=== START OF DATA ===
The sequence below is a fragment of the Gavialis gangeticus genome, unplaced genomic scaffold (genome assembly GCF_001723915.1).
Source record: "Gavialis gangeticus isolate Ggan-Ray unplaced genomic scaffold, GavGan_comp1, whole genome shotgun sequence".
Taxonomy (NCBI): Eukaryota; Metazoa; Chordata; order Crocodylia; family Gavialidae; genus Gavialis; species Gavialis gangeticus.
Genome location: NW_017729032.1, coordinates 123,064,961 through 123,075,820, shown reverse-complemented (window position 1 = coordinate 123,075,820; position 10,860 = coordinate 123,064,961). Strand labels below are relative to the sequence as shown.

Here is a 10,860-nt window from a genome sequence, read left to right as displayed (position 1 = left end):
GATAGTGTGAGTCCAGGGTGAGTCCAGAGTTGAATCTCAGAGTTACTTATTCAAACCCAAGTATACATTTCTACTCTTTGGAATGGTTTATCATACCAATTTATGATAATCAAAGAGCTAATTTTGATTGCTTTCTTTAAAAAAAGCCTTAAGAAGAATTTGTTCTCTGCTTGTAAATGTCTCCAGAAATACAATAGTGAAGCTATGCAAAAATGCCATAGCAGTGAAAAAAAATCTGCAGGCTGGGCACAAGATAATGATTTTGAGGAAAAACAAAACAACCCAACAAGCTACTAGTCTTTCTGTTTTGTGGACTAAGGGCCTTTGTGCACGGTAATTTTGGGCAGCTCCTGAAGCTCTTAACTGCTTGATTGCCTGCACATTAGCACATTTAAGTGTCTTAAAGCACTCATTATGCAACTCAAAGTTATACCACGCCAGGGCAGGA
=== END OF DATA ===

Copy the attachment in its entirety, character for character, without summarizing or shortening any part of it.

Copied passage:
The sequence below is a fragment of the Gavialis gangeticus genome, unplaced genomic scaffold (genome assembly GCF_001723915.1).
Source record: "Gavialis gangeticus isolate Ggan-Ray unplaced genomic scaffold, GavGan_comp1, whole genome shotgun sequence".
Taxonomy (NCBI): Eukaryota; Metazoa; Chordata; order Crocodylia; family Gavialidae; genus Gavialis; species Gavialis gangeticus.
Genome location: NW_017729032.1, coordinates 123,064,961 through 123,075,820, shown reverse-complemented (window position 1 = coordinate 123,075,820; position 10,860 = coordinate 123,064,961). Strand labels below are relative to the sequence as shown.

Here is a 10,860-nt window from a genome sequence, read left to right as displayed (position 1 = left end):
GATAGTGTGAGTCCAGGGTGAGTCCAGAGTTGAATCTCAGAGTTACTTATTCAAACCCAAGTATACATTTCTACTCTTTGGAATGGTTTATCATACCAATTTATGATAATCAAAGAGCTAATTTTGATTGCTTTCTTTAAAAAAAGCCTTAAGAAGAATTTGTTCTCTGCTTGTAAATGTCTCCAGAAATACAATAGTGAAGCTATGCAAAAATGCCATAGCAGTGAAAAAAAATCTGCAGGCTGGGCACAAGATAATGATTTTGAGGAAAAACAAAACAACCCAACAAGCTACTAGTCTTTCTGTTTTGTGGACTAAGGGCCTTTGTGCACGGTAATTTTGGGCAGCTCCTGAAGCTCTTAACTGCTTGATTGCCTGCACATTAGCACATTTAAGTGTCTTAAAGCACTCATTATGCAACTCAAAGTTATACCACGCCAGGGCAGGA